Visit with NY Giants Star Justin Tuck - October, 2010
When Justin Tuck puts on his uniform for today’s game against the Jaguars at the Meadowlands, he will don the usual apparel: helmet, jersey, shoulder pads and game pants. He also will be wearing something he has vowed never to be without: a bracelet given to him from a teenager Tuck says “had more of an impact on me than I had on him.”
One side of the bracelet reads “Brick Strong.” The other side: Evan Sullivano, the name of the former Pop Warner football star who died of leukemia on Oct. 26. He was 18 years old.
When Tuck, the Giants’ Pro Bowl defensive end, met Evan eight months ago, it wasn’t under unfamiliar circumstances. Through the Ashley Lauren Foundation and George McGovern, the team chaplain for the Giants, Tuck learned he was Evan’s favorite player and that he was battling leukemia.
Tuck agreed to visit Evan and his family at their home in Middletown, N.J. Pictures were taken and autographs were signed as Tuck provided a 90-minute distraction from the enormity of Evan’s five-year battle with cancer. But it proved more than just a one-time meeting.
“When I first met Evan, it wasn’t with the intention of having a prolonged relationship,” Tuck told The Post. “I just wanted to go down there and give him a good word and try to encourage him a little bit. But we clicked so much in that first meeting we exchanged e-mail addresses and then later phone numbers. We actually became pretty good friends.”
Evan loved the Giants and he loved football. He was the best player on his Pop Warner team. His teammates nicknamed him “Brick” because of his toughness. He was the team captain and eventually named MVP. Two months after the season, he was diagnosed.
“It was tough to see him going through it with that disease,” Tuck said. “One week, I’d go down and see him and he was doing fine. We’d play video games together. He’d be talking trash and I’m talking trash and it’s like ‘OK, he’s better.’ Then another week, he’s hospital bound and couldn’t really do anything. It was kind of like an up-and-down roller-coaster.”
Athletes often are asked to speak to charitable organizations or people facing adversity. An autograph, a signed jersey, an encouraging word is usually all that is offered.
“It’s pretty easy for these guys to do something in a token way,” McGovern said. “It’s unusual to see guys follow up and be thorough in their expression of concern. Time doesn’t allow these guys to do a lot. But Justin is the type of person that found the time to really pursue a relationship with a kid in need.”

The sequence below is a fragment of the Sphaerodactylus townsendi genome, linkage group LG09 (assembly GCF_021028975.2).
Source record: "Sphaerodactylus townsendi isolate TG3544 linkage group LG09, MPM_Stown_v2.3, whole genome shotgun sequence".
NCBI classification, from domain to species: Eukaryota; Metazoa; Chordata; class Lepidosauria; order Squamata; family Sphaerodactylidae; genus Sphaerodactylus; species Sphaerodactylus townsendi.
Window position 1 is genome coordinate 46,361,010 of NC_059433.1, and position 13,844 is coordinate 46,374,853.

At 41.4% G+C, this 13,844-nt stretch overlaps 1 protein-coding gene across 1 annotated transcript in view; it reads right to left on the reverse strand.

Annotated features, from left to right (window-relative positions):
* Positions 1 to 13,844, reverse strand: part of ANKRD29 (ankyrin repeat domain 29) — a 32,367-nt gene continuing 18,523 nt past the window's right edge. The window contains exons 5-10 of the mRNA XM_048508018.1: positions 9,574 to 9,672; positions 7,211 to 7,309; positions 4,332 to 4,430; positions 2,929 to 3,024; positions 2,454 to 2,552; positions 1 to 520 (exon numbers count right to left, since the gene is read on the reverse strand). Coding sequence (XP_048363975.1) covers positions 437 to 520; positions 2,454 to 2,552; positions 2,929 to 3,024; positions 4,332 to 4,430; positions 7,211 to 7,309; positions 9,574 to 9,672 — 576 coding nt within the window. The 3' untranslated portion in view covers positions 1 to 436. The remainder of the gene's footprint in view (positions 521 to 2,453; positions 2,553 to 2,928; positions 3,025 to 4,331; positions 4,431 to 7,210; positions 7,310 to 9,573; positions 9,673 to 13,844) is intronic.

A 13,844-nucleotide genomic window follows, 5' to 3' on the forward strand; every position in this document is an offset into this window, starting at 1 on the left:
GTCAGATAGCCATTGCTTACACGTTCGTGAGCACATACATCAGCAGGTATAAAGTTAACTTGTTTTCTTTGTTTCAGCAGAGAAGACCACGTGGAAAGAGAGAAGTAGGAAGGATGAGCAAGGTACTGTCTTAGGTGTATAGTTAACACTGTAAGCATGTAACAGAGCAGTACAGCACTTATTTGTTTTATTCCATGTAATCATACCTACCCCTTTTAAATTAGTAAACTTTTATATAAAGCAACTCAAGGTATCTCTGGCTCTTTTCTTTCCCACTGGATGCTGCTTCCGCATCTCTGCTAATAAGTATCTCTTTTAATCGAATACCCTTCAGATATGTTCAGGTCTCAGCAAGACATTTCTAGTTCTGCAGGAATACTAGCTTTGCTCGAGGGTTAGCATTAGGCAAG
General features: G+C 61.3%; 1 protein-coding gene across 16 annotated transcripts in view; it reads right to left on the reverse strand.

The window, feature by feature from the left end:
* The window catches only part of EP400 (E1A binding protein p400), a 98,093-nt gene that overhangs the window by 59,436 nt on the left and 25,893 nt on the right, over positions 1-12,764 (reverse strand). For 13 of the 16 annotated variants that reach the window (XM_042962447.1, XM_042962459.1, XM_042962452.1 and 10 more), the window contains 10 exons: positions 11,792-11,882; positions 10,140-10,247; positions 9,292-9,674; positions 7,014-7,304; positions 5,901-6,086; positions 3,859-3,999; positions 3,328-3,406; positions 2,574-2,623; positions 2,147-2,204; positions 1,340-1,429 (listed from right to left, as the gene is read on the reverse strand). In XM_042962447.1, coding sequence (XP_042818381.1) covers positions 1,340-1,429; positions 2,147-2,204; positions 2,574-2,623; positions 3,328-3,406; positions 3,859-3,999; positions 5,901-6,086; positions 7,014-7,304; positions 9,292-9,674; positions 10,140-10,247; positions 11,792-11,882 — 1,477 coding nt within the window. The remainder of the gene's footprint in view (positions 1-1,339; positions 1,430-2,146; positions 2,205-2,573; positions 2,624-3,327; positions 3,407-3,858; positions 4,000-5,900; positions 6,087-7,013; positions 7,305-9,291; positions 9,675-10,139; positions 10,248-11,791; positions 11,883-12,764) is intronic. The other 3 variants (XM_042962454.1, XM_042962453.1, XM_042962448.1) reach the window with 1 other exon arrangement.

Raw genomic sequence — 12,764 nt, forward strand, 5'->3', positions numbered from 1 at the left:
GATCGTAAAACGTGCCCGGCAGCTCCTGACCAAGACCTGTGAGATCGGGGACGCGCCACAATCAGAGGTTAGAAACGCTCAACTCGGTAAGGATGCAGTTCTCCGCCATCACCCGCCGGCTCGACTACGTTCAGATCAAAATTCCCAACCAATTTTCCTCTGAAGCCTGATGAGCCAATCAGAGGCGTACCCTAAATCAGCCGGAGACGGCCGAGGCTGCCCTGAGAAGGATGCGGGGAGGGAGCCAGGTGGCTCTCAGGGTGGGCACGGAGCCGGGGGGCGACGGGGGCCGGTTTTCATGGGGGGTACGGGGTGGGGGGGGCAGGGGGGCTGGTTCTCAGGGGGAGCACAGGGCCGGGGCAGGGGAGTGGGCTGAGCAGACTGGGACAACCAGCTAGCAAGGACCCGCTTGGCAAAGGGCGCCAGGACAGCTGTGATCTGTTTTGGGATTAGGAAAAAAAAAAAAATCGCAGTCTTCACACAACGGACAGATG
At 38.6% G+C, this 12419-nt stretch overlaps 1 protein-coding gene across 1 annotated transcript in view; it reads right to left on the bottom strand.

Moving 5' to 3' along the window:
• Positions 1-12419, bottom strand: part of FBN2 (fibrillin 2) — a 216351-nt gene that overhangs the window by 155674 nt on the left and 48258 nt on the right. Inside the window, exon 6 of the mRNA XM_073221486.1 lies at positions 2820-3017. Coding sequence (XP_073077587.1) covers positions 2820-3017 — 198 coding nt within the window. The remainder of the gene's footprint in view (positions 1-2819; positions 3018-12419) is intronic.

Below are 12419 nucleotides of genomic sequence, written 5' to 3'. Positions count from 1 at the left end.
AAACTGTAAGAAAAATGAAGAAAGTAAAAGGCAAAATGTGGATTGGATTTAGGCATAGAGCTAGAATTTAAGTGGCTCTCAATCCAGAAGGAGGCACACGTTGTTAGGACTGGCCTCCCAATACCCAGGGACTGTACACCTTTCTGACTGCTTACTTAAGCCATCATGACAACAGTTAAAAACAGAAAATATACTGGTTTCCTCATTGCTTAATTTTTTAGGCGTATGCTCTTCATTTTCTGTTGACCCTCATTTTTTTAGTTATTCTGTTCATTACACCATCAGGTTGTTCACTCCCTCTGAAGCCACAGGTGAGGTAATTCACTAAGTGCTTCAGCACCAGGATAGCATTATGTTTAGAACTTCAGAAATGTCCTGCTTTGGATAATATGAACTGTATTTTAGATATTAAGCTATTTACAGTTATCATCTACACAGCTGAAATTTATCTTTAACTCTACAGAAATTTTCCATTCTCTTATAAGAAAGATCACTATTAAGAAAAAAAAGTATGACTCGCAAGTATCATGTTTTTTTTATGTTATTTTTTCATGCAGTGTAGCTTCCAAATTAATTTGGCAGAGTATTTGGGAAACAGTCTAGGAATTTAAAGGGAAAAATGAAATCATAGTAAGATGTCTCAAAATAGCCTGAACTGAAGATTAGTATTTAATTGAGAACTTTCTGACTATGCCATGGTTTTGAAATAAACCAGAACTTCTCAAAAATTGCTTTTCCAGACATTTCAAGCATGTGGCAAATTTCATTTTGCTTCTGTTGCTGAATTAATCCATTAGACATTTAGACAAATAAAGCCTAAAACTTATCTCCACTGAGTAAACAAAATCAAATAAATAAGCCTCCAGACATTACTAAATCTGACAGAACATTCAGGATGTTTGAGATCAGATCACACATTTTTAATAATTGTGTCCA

Whenever Tuck heard Evan was going through a tough period, he called. When he learned Evan had been hospitalized he called or went to visit him. Among the most appreciative was Evan’s mother Debi, a single parent after the death of Evan’s father in 2006.
“It was really nice to watch,” she said of her son’s relationship with the famous football player. “Whenever Justin called, Evan had a big smile on his face. It wound up being something more personal and that was really sweet. You don’t really see that side of the players.”
As Evan’s condition deteriorated in October, Tuck invited his friend to the Giants training facility in East Rutherford. Arriving in a wheelchair, Evan was welcomed by general manager Jerry Reese before meeting Tuck in the lunchroom. Mario Manningham, Chase Blackburn, Eli Manning, Brandon Jacobs, Antrel Rolle and other players all stopped to say hello.
Later that day, Evan joined about 13 Giants as part of their weekly Bible study where scriptures and prayers were shared. It was during that visit Tuck and Evan exchanged bracelets. Tuck gave him a pink bracelet for cancer awareness. Evan gave Tuck the bracelet bearing his nickname: “Brick Strong.”
The following Sunday, Tuck provided eight tickets for Evan and his family to attend the Giants game against the Lions at the Meadowlands. Special passes gave them field access during pregame warm-ups. The Giants would go on to beat the Lions, 28-20, with Tuck recording four tackles and a fumble recovery. It was the last time Evan would be outdoors.
Nine days later, he lost his battle to leukemia. He was buried wearing Tuck’s jersey and the bracelet they had exchanged.
“[He’s] not the first person that’s been buried in my jersey,” Tuck said. “But [he’s] the first person that I actually knew. It was just a special bond. We didn’t know each other long. But I’d like to think we both had a huge impact on each other. From me to him, I just tried to encourage him to stay strong and keep his head up no matter what he was going through.
“And from him to me, he taught me to always stay strong. Regardless of how he felt, he always had a smile on his face and was cracking jokes. He didn’t want to talk about the disease. He always wanted to talk about the future. He always wanted to talk about positive things. That was really uplifting to me.”
That’s why the most meaningful piece of equipment Tuck will be wearing today is Evan’s bracelet.
“I think of him every time I look down at this,” Tuck said. “I don’t plan on taking it off. Hopefully, it doesn’t break. If it breaks, I’m going to find a way to glue it back together.”
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